A PUBLIC inquiry into aspects of the £300 million Chester Northgate retail development has ended at least a week before scheduled.

Headed by government planning inspector Neil Pope, it was set up to focus on the compulsory purchase orders (CPO) necessary to advance the scheme to the construction phase.

It also intended to look at issues surrounding the relocation of the city market and necessary highway diversions.

On the first day of the inquiry last Wednesday (February 7) it emerged that 12 objections had been lodged against the CPOs and 16 in relation to the market relocation.

However, barrister Timothy Corner QC, representing Cheshire West and Chester Council (CWaC), said discussions were still ongoing to resolve these issues.

Today the inquiry’s programme officer, Helen Wilson, told the Standard that the majority of objectors had either withdrawn their objections or decided not to make representations at the hearing.

Sainsbury’s, which leases a building in the CPO firing line on Watergate Street, had not withdrawn its objection but decided not to appear at the inquiry. Another company, Daytona Ltd, had withdrawn its objection.

Mrs Wilson said there was a possibility that the inquiry would reconvene on Tuesday (February 20) to hear representations from the final objector, Atmore Group.

CWaC is seeking CPOs on a total of 70 properties on the site of the Northgate scheme and has so far secured 85 per cent.

No one from Chester Market chose to speak at the inquiry, although Mrs Wilson said that did not mean objections had been withdrawn.

“We could have something on Tuesday but if not the inspector will write to the council to formally close the inquiry,” she added.

Originally scheduled for two weeks, with the possibility of a third, the public inquiry looks to be wrapped up in less than a week.

Mrs Wilson, who is impartial and works under the direction of the inspector, said this was not uncommon as objectors often choose not to appear at the last minute.

In his opening speech to the inquiry last week, Mr Corner outlined the benefits of making the Northgate scheme a reality, namely the huge economic, social and environmental impact it would have.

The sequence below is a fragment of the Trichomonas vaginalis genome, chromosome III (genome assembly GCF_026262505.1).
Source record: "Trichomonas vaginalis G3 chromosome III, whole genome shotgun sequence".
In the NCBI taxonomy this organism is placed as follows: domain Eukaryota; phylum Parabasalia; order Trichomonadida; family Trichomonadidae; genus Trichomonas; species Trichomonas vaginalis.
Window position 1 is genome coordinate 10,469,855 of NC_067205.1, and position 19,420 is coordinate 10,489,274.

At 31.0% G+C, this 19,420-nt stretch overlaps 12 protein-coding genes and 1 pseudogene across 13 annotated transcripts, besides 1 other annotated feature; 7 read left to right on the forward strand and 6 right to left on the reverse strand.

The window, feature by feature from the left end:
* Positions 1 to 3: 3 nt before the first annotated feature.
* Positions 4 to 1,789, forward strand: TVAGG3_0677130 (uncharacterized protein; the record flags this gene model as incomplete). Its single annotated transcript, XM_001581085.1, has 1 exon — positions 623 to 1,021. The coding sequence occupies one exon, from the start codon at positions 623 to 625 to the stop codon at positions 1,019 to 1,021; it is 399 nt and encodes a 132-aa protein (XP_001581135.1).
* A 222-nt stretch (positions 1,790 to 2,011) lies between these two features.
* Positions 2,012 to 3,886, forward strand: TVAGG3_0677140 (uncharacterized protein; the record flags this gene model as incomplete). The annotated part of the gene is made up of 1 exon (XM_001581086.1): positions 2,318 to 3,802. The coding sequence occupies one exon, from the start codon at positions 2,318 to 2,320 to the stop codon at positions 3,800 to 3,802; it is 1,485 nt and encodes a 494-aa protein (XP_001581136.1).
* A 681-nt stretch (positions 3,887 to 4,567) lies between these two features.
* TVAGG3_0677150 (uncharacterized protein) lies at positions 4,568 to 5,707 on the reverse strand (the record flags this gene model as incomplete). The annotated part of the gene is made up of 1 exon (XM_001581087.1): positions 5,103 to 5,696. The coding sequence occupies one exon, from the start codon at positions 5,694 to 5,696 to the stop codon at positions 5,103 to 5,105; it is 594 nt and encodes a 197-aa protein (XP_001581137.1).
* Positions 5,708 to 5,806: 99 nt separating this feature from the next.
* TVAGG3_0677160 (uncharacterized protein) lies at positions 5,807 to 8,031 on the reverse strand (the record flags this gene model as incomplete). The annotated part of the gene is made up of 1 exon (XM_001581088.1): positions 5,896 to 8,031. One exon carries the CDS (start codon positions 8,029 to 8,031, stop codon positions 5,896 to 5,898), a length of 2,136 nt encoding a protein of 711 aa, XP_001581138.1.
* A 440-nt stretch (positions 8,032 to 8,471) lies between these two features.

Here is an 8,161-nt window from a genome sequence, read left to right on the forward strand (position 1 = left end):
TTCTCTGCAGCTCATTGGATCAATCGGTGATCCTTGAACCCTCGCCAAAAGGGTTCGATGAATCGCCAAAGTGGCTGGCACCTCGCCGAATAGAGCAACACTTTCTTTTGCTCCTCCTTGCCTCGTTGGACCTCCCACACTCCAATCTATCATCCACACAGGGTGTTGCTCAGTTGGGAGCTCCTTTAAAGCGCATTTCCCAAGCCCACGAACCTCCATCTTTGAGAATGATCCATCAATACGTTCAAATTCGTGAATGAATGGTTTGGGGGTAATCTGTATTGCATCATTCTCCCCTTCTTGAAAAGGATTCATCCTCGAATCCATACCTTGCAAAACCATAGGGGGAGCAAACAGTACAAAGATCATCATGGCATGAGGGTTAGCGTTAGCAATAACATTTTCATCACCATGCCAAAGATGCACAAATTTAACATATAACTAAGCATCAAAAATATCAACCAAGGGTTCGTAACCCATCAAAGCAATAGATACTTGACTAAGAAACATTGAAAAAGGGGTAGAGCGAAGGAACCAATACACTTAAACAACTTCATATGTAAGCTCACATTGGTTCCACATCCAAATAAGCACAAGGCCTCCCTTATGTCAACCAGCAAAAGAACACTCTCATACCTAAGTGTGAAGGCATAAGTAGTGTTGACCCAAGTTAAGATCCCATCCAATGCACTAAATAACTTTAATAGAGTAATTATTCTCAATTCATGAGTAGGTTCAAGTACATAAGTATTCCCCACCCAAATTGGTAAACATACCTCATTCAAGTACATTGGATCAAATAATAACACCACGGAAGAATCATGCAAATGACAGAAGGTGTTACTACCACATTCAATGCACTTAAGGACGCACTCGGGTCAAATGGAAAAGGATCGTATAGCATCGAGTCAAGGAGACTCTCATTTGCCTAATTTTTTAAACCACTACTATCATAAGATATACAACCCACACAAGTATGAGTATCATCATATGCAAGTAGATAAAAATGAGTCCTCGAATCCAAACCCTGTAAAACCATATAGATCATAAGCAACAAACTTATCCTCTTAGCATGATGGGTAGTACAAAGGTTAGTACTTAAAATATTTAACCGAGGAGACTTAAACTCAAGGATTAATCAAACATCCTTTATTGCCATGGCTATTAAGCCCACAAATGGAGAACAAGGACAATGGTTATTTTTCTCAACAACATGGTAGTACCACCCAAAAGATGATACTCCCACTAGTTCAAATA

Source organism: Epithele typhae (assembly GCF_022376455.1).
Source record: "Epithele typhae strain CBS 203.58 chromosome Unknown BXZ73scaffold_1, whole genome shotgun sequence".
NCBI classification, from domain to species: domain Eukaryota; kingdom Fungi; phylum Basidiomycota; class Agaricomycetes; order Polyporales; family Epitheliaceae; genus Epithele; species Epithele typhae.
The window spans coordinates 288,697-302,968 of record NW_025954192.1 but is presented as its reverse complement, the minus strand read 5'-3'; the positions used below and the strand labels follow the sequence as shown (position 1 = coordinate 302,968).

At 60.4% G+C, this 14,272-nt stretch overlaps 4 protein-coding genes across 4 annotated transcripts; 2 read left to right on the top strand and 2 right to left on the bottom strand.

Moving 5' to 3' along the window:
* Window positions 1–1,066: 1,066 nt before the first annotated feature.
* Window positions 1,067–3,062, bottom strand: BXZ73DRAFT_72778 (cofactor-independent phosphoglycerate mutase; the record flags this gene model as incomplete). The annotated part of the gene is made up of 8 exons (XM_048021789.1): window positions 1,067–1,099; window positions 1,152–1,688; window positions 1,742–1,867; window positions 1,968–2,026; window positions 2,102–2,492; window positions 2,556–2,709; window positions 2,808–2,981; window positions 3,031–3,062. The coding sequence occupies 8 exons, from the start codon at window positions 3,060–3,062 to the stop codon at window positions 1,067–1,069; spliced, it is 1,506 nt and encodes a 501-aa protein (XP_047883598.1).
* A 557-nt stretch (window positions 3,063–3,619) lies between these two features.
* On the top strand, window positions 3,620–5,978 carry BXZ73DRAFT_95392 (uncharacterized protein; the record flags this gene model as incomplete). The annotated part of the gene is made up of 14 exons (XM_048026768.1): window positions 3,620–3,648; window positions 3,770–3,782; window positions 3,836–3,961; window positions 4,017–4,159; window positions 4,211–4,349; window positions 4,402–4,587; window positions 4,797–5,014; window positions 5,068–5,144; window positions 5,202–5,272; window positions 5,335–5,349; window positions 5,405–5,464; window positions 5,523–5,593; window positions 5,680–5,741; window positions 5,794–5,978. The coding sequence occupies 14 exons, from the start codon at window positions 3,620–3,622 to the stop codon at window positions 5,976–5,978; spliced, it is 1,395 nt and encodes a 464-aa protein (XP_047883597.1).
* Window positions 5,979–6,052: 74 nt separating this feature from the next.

It was needed to address a decline in retail performance in the city centre and would act as a “catalyst for investment”, led by the public sector.

“The council's motivation is that it will deliver the economic regeneration and future sustainability of the city of Chester,” Mr Corner told the inquiry.

The 5.8 hectare site was currently blighted by “outdated and low quality post-war buildings”, he said, while the new development would be of the “highest architectural quality” that “integrates seamlessly” into the city centre.

So far the council has shouldered the entire cost of funding the scheme through its construction phase, to the tune of around £57m.

But Mr Corner said it was expected that private sector investment would arrive once the building work started. He also said there were “detailed discussions” taking place with other high street names.

Addressing the issue of the market, he stressed that the poor location and trading mix of the existing indoor venue meant it continued to struggle.

The new market, housed prominently beneath the new cinema, would offer greatly improved visibility and profile, as well as “inviting entrances”.

It would also be open six days a week and into the evening, giving traders much more flexibility.

The planning inspector will publish his findings on the Government's website at a later date.

The first phase of construction on Northgate is due to start this year, opening at the end of 2019. Phase two begins later in 2018 with the whole development opening late 2020 or early 2021.

Once complete, it will also boast a new indoor market, restaurant hub, Picturehouse cinema, House of Fraser department store, new Crowne Plaza Hotel and 120 new homes.